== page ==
BUNYAN, TEXAS. Bunyan is on Farm Road 219 ten miles west of Stephenville in western Erath County. It was established the 1870s and named, according to some sources, for an early Methodist preacher in the area, Alexander Bunyan. Other sources claim that when the inhabitants gathered to name their first one-room schoolhouse, one early resident called out "John Bunyan's Academy!" Bunyan cemetery has graves dating back to 1879. The first school was built about 1880 with lumber hauled from Dallas. A two-room school was built in 1905, and further rooms were later added on. At one time the Bunyan school served 140 pupils and provided homes for its teachers. Church services were held in private homes and in the old schoolhouse. The first church building was erected by Methodists and called Elkin's Chapel. The first Baptist church was initially called Cow Creek Chapel, for nearby Cow Creek, but eventually changed its name to Bunyan Baptist. In 1888 the Methodist Episcopal church was organized and met in the Elkin's Chapel building. It built its own church in 1903 (rebuilt in 1920). A Nazarene church was built on a hill overlooking Bunyan but was later dismantled. A post office opened in the community in 1891. In 1896 Bunyan had a population of ten, a flour mill, and a cotton gin. The community's first grocery store was built around 1900. The post office closed in 1904. Bunyan also had several blacksmith shops at different times. In 1935 the school had three teachers and sixty-one pupils. In 1940 Bunyan had a school, two churches, and scattered dwellings. The school was consolidated with those of Dublin in the 1940s. In 1965 Bunyan had one church and scattered dwellings, and in 1966 its population was estimated at twenty. In 1988 two churches, one business, a grain elevator, and a cemetery were at the site. In 2000 the population was still estimated at twenty.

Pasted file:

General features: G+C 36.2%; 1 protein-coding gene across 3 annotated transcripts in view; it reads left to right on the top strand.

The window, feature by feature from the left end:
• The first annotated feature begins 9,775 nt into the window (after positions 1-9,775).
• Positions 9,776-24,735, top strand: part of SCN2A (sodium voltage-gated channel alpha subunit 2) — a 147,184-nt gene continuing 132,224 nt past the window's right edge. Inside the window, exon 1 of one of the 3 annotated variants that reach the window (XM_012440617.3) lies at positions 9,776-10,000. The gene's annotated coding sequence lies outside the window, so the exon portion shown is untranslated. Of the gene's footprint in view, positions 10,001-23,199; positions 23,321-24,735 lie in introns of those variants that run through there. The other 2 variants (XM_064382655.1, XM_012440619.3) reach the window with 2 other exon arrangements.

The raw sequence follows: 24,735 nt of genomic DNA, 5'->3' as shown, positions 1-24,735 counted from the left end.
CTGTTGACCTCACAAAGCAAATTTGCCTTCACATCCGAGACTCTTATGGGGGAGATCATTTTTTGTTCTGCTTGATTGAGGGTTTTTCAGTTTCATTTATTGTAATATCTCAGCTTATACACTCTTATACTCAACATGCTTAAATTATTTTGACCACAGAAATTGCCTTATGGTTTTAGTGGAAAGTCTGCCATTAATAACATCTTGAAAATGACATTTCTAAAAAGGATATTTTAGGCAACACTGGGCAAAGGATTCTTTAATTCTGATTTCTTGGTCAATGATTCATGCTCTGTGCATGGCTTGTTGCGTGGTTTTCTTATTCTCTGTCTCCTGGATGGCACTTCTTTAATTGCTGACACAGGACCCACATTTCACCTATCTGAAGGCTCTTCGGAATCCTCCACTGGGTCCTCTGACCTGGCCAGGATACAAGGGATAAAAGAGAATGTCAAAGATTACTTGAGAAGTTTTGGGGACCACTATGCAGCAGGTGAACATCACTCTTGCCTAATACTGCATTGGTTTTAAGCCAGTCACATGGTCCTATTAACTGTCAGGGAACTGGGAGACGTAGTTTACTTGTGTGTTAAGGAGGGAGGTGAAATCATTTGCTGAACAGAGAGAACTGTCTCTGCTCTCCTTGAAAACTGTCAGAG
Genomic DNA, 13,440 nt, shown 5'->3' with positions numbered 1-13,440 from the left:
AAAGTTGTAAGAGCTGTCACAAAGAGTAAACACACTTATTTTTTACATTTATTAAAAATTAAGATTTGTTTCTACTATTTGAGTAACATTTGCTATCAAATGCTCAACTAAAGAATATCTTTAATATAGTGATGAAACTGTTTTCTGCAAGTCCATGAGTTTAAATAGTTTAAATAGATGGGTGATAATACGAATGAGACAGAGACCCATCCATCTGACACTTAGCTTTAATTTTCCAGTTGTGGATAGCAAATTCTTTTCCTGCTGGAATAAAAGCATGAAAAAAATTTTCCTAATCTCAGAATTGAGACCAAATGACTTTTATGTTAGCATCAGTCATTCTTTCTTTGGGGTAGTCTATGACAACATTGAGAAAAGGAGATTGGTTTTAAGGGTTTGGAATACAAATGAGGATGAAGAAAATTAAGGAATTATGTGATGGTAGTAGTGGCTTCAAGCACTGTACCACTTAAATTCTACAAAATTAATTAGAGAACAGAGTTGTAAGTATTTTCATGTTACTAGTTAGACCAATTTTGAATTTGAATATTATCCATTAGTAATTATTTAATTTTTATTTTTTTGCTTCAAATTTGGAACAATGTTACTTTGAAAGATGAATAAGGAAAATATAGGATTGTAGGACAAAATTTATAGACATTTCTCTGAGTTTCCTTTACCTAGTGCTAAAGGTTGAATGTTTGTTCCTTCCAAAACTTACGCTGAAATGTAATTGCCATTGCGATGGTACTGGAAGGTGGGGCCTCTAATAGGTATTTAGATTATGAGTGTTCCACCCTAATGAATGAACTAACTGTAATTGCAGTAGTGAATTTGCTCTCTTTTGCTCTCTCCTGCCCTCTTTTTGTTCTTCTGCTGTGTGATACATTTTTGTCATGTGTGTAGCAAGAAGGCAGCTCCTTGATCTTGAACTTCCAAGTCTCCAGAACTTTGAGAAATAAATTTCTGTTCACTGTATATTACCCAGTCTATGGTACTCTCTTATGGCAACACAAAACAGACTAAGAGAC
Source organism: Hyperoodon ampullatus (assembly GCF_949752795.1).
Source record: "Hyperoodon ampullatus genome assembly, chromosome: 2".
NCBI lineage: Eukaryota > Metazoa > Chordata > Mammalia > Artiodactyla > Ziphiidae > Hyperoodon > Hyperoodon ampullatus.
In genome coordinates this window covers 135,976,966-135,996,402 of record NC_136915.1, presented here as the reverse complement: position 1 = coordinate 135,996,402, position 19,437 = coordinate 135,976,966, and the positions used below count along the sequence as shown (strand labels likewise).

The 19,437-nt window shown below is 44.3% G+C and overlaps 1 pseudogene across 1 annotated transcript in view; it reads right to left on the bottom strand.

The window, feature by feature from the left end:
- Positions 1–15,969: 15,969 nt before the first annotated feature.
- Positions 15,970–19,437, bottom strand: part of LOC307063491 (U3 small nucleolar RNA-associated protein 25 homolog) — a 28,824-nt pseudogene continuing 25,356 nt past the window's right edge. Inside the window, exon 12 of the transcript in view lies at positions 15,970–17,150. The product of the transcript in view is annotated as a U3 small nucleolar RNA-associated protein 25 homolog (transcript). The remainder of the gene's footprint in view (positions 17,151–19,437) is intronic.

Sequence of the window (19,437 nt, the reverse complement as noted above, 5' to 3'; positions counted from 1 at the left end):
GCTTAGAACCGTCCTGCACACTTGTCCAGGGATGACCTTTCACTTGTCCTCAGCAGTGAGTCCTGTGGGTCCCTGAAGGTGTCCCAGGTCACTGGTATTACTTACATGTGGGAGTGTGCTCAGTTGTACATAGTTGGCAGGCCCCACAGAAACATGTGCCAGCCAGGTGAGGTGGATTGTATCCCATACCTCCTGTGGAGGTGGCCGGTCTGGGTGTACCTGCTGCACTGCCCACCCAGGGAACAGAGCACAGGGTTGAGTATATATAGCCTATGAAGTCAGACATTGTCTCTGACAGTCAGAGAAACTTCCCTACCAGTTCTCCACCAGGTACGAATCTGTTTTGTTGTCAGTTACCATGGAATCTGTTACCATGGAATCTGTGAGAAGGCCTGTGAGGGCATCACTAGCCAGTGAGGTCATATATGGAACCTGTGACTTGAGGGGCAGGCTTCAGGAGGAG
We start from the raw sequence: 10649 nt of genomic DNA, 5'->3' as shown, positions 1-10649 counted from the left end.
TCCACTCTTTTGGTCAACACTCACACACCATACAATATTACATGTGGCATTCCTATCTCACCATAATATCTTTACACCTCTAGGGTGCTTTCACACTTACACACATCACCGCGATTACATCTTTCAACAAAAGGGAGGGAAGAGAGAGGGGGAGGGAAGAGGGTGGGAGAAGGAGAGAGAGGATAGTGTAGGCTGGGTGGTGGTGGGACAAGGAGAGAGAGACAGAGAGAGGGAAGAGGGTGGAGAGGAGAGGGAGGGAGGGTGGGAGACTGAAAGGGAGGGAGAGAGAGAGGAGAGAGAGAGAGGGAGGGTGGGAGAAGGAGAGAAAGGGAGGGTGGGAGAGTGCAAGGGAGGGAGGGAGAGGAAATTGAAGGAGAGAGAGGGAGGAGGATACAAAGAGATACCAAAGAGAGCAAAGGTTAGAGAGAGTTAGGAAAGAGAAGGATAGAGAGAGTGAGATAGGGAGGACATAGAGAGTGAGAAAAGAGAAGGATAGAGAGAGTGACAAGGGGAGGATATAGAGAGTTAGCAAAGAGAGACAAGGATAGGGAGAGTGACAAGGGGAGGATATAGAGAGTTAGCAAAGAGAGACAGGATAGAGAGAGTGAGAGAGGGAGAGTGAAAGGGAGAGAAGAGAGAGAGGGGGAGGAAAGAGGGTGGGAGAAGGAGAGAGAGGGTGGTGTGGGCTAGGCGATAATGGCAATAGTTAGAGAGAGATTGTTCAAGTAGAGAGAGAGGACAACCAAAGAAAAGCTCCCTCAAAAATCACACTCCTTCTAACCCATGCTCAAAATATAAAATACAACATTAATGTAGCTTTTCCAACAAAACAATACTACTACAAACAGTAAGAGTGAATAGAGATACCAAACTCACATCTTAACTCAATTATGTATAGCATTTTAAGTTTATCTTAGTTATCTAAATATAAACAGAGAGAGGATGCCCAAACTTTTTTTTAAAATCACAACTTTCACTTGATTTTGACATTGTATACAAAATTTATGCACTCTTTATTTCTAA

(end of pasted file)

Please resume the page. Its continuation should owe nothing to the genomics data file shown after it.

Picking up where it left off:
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The following, adapted from the Chicago Manual of Style, 15th edition, is the preferred citation for this article.Handbook of Texas Online, Mark Odintz, "Bunyan, TX," accessed October 24, 2016, http://www.tshaonline.org/handbook/online/articles/hnbms.
Uploaded on June 12, 2010. Published by the Texas State Historical Association.